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Detroit's infant mortality rate made a historic drop. Here's why

Detroit's infant mortality rate — once highest in the nation, exceeding many Third World countries — achieved a historic drop in 2019, helping Michigan achieve its lowest infant mortality rate in more than 100 years, according to state health officials. Detroit Mayor Mike Duggan noted programs, such as Make Your Date, a collaboration between the city and Wayne State University, and prenatal programs run by Henry Ford Health Center and Ascension St. John Hospital as well as community organizations such as the Black Mothers Breast Feeding Association. Infant mortality is considered the death of an infant before reaching the age of 1. Causes of infant mortality included birth defects, preterm or premature birth, maternal pregnancy complications, Sudden Infant Death Syndrome and injuries like suffocation. The greatest cause of infant mortality is premature birth, said Dr. Sonia Hassan, a professor of obstetrics and gynecology and maternal-fetal medicine who co-founded Wayne State University's Make Your Date program with Duggan in 2014. "It's amazing and great news," said Hassan of Detroit's reduction in infant mortality. "The reduction was for 2018 to 2019, but for years before that, there was a real big focus in the city by many groups on infant mortality — and it really made a difference. "Our program had high volume enrollment and others did too during that time. We were able to partner with the city on the transportation piece. So we were able to get a lot of people to services that they needed." Make Your Date, Henry Ford Health System, Ascension Health, the March of Dimes and numerous other partners focused on moving the needle, she said. "All of those people collectively as a group really were focused on infant mortality," she said. 
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MDMA may help treat PTSD – but beware of claims that Ecstasy is a magic bullet

Dr. Arash Javanbakht, associate professor of psychiatry, wrote an article for The Conversation. “Recent clinical trials, including one soon to be published in Nature Medicine, have suggested that MDMA combined with psychotherapy may help treat post-traumatic stress disorder, or PTSD. The news generated considerable optimism and excitement in the media, and some in the scientific community. As a psychiatrist and an expert in neurobiology and treatment of PTSD, I think these developments may be important – but not the major breakthrough that some people are suggesting. This approach is not a new magic bullet.
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17 teachers at Detroit school: Instead of Teacher Appreciation gifts, help us buy supplies

The Elliottorian Business and Professional Women's Club is the first club of Black business women in Detroit and Michigan and was founded in 1928. Throughout its history, awarding scholarships has been a staple of the organization’s public-service initiatives, with many scholarships awarded to students that have attended and graduated from Wayne State University. The organization’s connection to Wayne State includes former New Detroit President and CEO Shirley Coleman Stancato, who received a scholarship to Wayne State University from the Elliottorians after graduating from Cass Tech. Today, Stancato is a member of the Wayne State University Board of Governors.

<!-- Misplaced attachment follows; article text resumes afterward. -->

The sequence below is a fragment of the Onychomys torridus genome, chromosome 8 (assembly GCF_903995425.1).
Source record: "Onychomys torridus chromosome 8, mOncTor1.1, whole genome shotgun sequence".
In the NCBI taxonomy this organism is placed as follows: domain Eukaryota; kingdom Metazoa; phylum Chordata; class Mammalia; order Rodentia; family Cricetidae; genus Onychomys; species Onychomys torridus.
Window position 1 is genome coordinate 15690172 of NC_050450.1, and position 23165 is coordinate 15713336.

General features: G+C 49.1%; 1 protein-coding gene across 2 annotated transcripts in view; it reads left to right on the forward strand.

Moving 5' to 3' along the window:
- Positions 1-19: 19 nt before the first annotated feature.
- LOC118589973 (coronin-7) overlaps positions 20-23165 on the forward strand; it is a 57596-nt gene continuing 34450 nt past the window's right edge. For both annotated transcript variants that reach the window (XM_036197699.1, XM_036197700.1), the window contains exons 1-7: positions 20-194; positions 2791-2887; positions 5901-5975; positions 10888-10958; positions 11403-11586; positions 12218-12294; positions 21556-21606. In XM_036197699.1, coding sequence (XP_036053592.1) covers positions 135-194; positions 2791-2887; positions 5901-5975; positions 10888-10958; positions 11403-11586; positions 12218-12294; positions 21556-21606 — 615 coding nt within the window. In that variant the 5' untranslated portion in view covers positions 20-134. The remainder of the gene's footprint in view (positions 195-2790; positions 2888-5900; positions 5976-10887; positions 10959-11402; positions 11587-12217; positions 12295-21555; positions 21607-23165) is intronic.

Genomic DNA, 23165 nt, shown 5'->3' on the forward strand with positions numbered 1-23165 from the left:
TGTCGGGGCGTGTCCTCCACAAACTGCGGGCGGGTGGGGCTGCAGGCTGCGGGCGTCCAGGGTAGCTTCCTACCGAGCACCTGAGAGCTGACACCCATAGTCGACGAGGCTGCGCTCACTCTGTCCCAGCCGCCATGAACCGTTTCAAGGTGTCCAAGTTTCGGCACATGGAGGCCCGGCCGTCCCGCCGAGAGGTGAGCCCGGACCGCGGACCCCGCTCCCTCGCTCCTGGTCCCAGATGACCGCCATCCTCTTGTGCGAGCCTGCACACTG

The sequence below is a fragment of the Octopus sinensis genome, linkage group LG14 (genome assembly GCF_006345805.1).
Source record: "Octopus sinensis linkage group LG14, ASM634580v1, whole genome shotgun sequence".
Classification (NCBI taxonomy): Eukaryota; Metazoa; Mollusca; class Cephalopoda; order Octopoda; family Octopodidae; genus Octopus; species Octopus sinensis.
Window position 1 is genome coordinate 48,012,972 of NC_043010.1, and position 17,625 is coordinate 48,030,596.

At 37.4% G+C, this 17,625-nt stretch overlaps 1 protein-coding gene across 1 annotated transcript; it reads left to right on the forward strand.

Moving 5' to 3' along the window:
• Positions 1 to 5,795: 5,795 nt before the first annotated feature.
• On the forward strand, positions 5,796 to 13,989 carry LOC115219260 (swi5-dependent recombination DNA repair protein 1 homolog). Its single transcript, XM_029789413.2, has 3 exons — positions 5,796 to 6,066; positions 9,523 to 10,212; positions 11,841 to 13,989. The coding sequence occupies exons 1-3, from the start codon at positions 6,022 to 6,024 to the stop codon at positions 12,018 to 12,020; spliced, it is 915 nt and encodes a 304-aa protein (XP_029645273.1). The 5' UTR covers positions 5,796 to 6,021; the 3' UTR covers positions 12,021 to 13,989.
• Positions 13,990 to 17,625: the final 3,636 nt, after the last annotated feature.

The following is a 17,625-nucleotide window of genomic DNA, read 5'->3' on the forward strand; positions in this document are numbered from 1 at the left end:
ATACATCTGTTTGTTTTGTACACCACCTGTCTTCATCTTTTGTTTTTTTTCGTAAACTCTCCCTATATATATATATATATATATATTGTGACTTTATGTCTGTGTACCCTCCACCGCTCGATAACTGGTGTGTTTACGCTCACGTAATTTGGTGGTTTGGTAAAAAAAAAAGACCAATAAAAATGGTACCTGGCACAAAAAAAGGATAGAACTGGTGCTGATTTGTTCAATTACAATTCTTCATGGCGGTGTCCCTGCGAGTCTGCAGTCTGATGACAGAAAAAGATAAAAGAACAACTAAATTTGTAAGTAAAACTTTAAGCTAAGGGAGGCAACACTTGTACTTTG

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Michigan stocks soared as the economy stumbled – one jumped 76%

While the world is trying to crawl out of a pandemic recession, the stock market is doing just fine. Michigan is no outlier, as 14 of Michigan’s 16 public Fortune 500 companies have seen gains in share price since the start of 2020. “The broader economy might not have had a V-shaped recovery, but the stock market bounced back very quickly last April and May and even more so this fall,” said Matthew Roling, Wayne State adjunct business professor. “The market tanked last March and then it just climbed right out.” How can the stock market thrive when the rest of America stumbles? Because of three factors, Roling said: Stimulus, interest rates and Robinhood.
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‘Bullwhip' hits supply chains as missing links reverberate for months in flow of goods

From lumber to cheese to bath bombs to auto parts, shortages abound as the world's producers, distributors and retailers can't accurately match supply to demand. The result is empty shelves and skyrocketing prices ... with no end in sight. The fundamental issue behind each of these disruptions stems from the immediate impact of the pandemic. As stay-home orders landed across the globe and factories shut down, orders dried up in anticipation of a drawn-out recession. But it didn't play out like that. For instance, demand shifted from restaurants to grocery stores — remember the great toilet paper shortage of 2020? — and government stimulus buoyed, and sometimes boosted, consumer spending. The auto industry's ongoing semiconductor conundrum is a blueprint on how improperly assessing future demand can reverberate through the supply chain. For Zingerman's, the story is of similar dynamics. Cheese production slammed to a halt as Italy and Spain and other parts of Europe battled the virus last spring, followed by mandatory store closures in the U.S. Orders dried up, cheese spoiled, distributors docked their ships. But demand never faltered and as the industry came back on line, it's battled to play catch-up. To meet demand, purveyors ordered more imported cheese than necessary. This leads to even greater shortages from producers and distributors. So if a retailer can't get access to a wheel of imported Fleur de Marquis now, it may order more than normal when it is available to ensure it doesn't run out of stock in the future. This is called the bullwhip effect, said John Taylor, associate professor of global supply chain management and chair of the department of marketing and supply chain management at Wayne State University. "Companies are having difficulty figuring out what their customers' real demand is and are putting a lot of extra orders into the system," Taylor said. "Everyone is hedging their bets. This all leads to a lack of clarity what the demand signal really is. When you get a bullwhip, things begin to see out of stock conditions and then overflowing inventory. Industries are gyrating from having not enough product to having too much."